D’Angelo Russell stood high above Times Square, a spot where stars are showcased in New York.
He was front and center on a billboard celebrating the Nets’ midseason success, pictured with three teammates who joined him in Charlotte for the NBA’s All-Star festivities.
“Brooklyn is having an All-Star weekend,” it read.
Russell hopes it will turn into a playoff season.
Brooklyn heads into the stretch run in good position for the first postseason berth of his career, sitting in sixth place in the Eastern Conference when play resumes Thursday.
“I think we’re in a great position right now,” Russell said.
And after some tough times, so is Russell.
The point guard Magic Johnson didn’t want has become the floor leader the Nets need, raising his level of play after injuries to Caris LeVert, Spencer Dinwiddie and Allen Crabbe left them severely short-handed in the backcourt.
Russell had 36 points, eight assists and seven rebounds in the final game before the break, a 148-139 triple-overtime victory in Cleveland that gave the Nets 30 wins after they won only 28 all last season. It was Russell’s 10th 30-point game after he had seven in his first three seasons combined, and raised his career-best averages to 20.3 points and 6.6 assists per game.
He was rewarded with his first All-Star selection, chosen by Commissioner Adam Silver as the replacement for injured Indiana guard Victor Oladipo. He led the Brooklyn contingent that included 3-point contest champion Joe Harris and Rising Stars participants Jarrett Allen and Rodions Kurucs, who joined him on the billboard.
“I’ve said it a lot this weekend that a lot of guys in this league have got a unique path. It sometimes takes guys longer than others. Some guys come in right away and are able to contribute,” Harris said. “But I think you look at the makeup of our Brooklyn Nets team, and it’s a lot of guys that were sort of cast off and had a second opportunity.”
Few players drafted as high as Russell were cast off as quickly and publicly.
The No. 2 pick in 2015 had been in the league just two seasons when the Los Angeles Lakers traded him to Brooklyn. Russell had a decent second season, averaging 15.6 points, but the Lakers wanted to clear the way for Lonzo Ball to take over the point guard spot.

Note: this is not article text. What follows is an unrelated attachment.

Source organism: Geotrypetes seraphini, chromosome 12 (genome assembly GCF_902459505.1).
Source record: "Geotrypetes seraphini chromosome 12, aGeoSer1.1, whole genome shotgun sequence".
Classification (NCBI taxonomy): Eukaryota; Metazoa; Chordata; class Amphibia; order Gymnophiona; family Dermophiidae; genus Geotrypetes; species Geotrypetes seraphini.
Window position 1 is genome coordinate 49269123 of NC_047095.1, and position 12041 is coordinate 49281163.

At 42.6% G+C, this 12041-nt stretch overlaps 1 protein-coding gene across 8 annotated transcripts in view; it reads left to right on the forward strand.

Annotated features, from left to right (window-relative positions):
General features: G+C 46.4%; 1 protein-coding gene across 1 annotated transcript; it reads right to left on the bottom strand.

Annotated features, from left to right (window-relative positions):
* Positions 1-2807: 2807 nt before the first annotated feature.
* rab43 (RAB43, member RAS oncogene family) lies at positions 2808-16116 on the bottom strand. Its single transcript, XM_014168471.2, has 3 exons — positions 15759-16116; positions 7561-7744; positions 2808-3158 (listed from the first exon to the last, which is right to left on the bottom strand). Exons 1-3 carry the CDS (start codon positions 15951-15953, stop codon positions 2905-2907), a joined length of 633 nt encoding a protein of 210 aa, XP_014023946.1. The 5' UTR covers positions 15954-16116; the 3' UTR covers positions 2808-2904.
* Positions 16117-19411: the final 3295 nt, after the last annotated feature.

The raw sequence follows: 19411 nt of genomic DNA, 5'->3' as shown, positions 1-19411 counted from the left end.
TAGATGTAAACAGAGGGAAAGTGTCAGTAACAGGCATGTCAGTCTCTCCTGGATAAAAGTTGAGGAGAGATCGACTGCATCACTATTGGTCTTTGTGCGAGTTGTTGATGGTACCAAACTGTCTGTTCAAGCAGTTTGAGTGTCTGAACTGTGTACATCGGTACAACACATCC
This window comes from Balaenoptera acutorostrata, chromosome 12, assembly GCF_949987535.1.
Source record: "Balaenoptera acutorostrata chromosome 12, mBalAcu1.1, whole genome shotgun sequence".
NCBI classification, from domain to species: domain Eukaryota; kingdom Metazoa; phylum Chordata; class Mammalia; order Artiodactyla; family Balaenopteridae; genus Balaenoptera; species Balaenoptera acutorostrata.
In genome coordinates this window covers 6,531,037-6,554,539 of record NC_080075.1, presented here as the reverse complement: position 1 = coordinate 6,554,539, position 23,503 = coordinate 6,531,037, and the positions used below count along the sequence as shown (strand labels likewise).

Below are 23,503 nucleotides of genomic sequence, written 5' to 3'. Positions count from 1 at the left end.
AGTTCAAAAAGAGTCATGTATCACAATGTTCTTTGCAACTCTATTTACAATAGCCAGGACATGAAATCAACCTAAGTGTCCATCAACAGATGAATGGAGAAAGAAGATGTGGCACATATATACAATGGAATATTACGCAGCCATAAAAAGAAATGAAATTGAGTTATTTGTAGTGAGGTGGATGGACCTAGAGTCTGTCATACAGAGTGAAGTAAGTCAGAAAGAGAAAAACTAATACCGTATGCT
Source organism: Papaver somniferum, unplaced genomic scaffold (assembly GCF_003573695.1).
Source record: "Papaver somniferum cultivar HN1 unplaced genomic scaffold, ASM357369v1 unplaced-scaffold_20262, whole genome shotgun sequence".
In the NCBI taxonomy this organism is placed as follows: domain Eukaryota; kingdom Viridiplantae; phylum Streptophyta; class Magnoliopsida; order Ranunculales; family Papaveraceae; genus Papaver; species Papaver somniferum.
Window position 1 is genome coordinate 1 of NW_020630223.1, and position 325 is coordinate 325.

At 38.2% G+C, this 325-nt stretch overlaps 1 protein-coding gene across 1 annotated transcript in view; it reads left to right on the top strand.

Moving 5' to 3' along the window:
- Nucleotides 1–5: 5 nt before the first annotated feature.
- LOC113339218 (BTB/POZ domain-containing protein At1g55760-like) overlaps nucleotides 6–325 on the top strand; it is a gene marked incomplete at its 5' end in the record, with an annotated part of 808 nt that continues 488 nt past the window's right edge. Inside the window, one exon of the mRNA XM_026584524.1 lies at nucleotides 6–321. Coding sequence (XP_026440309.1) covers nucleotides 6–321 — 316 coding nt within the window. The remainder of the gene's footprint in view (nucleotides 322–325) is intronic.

Johnson not only sent Russell away, he insulted him on the way out. The Lakers president, a Hall of Fame point guard himself, said he needed a leader at the position and someone who other players would want to play with — perhaps alluding to distrust of Russell within the locker room after his video of a private conversation with teammate Nick Young ended up on social media.
Russell, who turns 23 Saturday, has consistently downplayed the criticism since arriving in Brooklyn, where he has developed traits that Johnson considered lacking.
“I think it speaks to, everybody wants it to be easy and everybody wants things to happen right away and that doesn’t happen for everybody,” Denver coach Michael Malone said. “Everybody has their own journey and for D’Angelo, being in the Western Conference and seeing what he went through with the Lakers, it didn’t work out there and in hindsight that’s the best thing that ever happened to him.”
It didn’t happen right away. Russell had to share the playmaking duties in his first season in Brooklyn first with Jeremy Lin and then with Dinwiddie, who emerged while Russell was recovering from knee surgery. Early this season, Russell was left on the bench a couple times while coach Kenny Atkinson opted for crunch-time minutes without him.
Now Russell is the guy with the ball in his hands during those moments, and the timing of his emergence couldn’t be better. The Nets opted against signing him to an extension of his rookie contract before the season, but Russell should certainly have the opportunity to cash in this summer, either in Brooklyn or elsewhere.
“I mean, opportunity presents itself in this league. I think you’ve really got to take advantage of it,” Russell said. “And definitely had a second opportunity to play basketball and be a professional and that’s what I’m doing.”